Friday, April 9th, 2010

Food Safety: Consider Sound Science, Packaging’s Pivotal Role

Congress has re-opened critical dialogue on food safety with consideration of the Food Safety Enhancement Act of 2009 (H.R. 2749), which passed the House of Representatives on July 30, 2009. Furthermore, with the proposed Food Safety Modernization Act  (S. 510) pending in the Senate, there is mounting concern that some may seek to bring food packaging into the fold of proposed legislation. 

In view of food packaging’s tremendous technical complexity and pivotal role in ensuring food safety and security in the U.S. and around the world, it is essential that lawmakers reviewing the regulation of food packaging rely on the extensive technical expertise and commitment to sound science among professionals at domestic regulatory agencies including the U.S. Food and Drug Administration (FDA) and the U.S. Department of Agriculture,  trade associations like SPI and professional societies like the Institute of Food Technologists, the Society of Toxicology and the American Chemical Society.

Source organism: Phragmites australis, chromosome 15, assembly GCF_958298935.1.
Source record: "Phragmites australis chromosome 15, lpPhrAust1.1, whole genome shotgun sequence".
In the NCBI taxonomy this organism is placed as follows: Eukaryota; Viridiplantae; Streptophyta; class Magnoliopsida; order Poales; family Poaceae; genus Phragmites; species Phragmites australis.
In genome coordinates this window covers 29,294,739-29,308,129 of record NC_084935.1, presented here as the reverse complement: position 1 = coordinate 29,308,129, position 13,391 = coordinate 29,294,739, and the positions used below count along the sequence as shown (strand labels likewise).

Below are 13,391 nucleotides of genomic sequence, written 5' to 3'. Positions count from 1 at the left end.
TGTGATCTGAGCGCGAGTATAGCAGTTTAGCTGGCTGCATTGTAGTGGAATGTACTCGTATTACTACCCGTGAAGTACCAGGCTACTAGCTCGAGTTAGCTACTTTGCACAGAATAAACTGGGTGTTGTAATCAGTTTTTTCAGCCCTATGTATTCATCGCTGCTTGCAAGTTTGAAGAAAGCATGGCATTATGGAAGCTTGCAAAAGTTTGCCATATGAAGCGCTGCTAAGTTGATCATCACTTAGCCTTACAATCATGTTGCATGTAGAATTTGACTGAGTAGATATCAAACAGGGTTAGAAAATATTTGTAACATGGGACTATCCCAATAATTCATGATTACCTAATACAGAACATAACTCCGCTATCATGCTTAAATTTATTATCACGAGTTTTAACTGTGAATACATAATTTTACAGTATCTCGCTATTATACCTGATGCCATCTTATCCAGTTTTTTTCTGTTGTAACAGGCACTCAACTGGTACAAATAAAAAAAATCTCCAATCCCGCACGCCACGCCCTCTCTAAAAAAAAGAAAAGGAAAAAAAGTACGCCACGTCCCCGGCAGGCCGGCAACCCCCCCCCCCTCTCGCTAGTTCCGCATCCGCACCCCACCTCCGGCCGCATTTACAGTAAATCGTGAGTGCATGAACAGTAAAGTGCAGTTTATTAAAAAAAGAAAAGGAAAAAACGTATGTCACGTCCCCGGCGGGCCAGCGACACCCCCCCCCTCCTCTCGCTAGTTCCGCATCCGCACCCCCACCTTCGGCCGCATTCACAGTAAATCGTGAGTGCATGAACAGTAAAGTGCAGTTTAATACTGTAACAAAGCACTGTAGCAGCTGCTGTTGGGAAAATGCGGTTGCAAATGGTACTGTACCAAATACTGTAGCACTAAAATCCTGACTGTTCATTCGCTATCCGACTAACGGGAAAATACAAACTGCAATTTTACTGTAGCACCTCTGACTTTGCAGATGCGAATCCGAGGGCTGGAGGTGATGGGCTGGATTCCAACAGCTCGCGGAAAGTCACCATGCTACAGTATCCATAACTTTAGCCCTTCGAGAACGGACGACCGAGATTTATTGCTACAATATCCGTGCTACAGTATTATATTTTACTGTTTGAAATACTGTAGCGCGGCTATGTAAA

Food packaging and its component substances have been regulated by FDA for more than 50 years, and in that time there has never been a documented adverse food safety event precipitated by a technical failure in food packaging.  Food packaging is carefully designed to be effective in preventing food spoilage and contamination while having limited transfer of its component substances to the food it contacts, and it is subject to an extensive premarket approval process at FDA that considers chemistry, toxicology, environmental impact and dietary exposure data as part of a detailed risk assessment. 

As threats to food security continually emerge through terrorism, drought and famine, food packaging plays a continually evolving role in helping to ensure a safe and abundant food supply that can be efficiently distributed to the world’s people. Think of the volumes of life-saving canned foods and bottled water that have been shipped to Haiti in the wake of the January 12th earthquake.

The availability of safe and effective food packaging and the innovation of improved food packaging should not be compromised by frameworks based on perceived versus scientifically documented risks.  Lawmakers should carefully consider available science to ensure that food-contact substances and packaging technologies that have protected our food for decades may continue to be used in the absence of scientifically credible toxicological threats to consumers.

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